Treating and Preventing Rust

The Aston Martin V8 had a number of built in rust traps. I'll describe some of the methods used to treat the metalwork and to remove the rust traps.

The underneath of the Aston Martin V8 was originally finished in underseal applied directly on top of bare metal. Fortunately this example has been well looked after, but after 30 years the underseal has failed.

Underseal removed

Cracks had developed in the underseal at virtually every edge and panel joint, and water had become trapped causing the panels to rust.

The underseal was softened using a heat gun, then removed with a number of cunningly shaped scrapers and a wire brush.

Zinc primer

Following keying with some 80 grit sandpaper the steel was then coated with a high zinc content primer.

Seam sealant

Brushable seam sealant was applied over any seams.

Arguably it's best to do the seam sealing before priming, but for metal with surface rust I prefer to take advantage of the rust beating qualities of a good primer before seam sealing. I may be wrong.

Top coat paint

The top coat is Finnegans Smoothrite. This will be covered by a layer of body shultz (underseal) as the smoothrite will not be resistant to stone chips.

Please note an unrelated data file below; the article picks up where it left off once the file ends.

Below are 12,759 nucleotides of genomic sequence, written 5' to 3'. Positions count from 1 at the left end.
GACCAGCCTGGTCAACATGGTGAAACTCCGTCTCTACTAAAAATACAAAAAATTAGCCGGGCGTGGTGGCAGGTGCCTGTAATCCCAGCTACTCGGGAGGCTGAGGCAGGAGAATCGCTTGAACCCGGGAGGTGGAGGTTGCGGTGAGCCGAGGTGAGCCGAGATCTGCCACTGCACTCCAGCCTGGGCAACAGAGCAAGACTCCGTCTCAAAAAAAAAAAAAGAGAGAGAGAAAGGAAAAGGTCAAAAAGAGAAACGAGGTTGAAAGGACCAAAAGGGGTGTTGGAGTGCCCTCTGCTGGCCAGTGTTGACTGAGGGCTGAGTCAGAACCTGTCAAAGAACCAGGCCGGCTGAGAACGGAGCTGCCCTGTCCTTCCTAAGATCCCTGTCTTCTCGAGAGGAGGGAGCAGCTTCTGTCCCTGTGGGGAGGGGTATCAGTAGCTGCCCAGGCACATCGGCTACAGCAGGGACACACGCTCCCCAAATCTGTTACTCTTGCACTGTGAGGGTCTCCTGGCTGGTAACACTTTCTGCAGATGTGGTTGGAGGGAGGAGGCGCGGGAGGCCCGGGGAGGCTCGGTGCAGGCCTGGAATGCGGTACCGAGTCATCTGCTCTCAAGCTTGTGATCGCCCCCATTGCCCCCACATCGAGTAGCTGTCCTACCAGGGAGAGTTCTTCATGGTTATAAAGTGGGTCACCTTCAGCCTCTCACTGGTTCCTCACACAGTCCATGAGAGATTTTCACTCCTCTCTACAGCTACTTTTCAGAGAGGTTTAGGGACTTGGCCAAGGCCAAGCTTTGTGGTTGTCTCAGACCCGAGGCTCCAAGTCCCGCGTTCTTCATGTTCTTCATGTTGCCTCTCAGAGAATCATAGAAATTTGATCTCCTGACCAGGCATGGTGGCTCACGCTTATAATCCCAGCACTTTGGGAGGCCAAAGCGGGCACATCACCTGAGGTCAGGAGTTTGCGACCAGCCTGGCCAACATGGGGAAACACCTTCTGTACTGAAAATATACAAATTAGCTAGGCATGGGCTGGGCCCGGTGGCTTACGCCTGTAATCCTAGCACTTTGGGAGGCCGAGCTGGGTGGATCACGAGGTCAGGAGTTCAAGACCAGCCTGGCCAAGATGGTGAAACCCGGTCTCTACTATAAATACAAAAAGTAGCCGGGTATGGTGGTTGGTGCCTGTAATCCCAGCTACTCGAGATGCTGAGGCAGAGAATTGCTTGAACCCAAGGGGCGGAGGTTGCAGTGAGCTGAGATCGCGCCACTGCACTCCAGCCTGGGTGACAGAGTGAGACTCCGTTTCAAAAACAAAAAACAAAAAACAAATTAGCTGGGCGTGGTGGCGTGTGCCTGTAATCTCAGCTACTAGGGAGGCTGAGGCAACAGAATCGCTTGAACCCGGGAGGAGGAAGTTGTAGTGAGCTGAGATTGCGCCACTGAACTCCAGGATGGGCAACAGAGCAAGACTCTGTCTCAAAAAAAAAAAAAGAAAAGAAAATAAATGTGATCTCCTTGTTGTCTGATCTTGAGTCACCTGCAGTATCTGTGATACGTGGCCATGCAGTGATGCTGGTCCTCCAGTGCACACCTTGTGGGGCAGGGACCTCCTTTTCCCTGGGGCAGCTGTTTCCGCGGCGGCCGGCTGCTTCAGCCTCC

An alternative to Smoothrite is Por-15 which has a very good reputation among classic restorers and is said to be a little less brittle than Smoothrite.

Undersealed wheel arch

Body shultz (spray on underseal) was used because it's resistant to stone chips and close to the original finish.

Waxoyl gun

Next step was to waxoyl inside the box sections. The waxoyl gun was bought in the early 1990s for about £60 from an automotive paint shop. The high pressure seems to give a much more even coverage than the DIY hand pump kits, although the waxoyl still needed to be warmed in hot water before spraying.

Injection holes were drilled at the lowest point of each chassis box section, and were left open after injection to act as drain holes. The waxoyl gun needed holes around 10mm diameter.

Wheelarch cover

The sills originally rusted away because mud could rest on the chassis and fall into the gap between the stainless steel sill covers and the outer sills.

The new wheelarch liners in the photo were created to remove that problem. Rather than following the wheelarch downwards exposing a flat piece of outer sill, the new cover extends outwards to cover the sill. A similar approach was taken with the front wheelarch covers.

The stainless steel sill covers would still trap any mud that found it's way behind them. I had ideas of spacing them away from the bottom of the sill and drilling drain holes in the bottom, though decided this would be too fiddly to execute neatly. Removing them occasionally for cleaning and waxoyling should hopefully be enough to preserve the sills from further rot.

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Aston Martin V8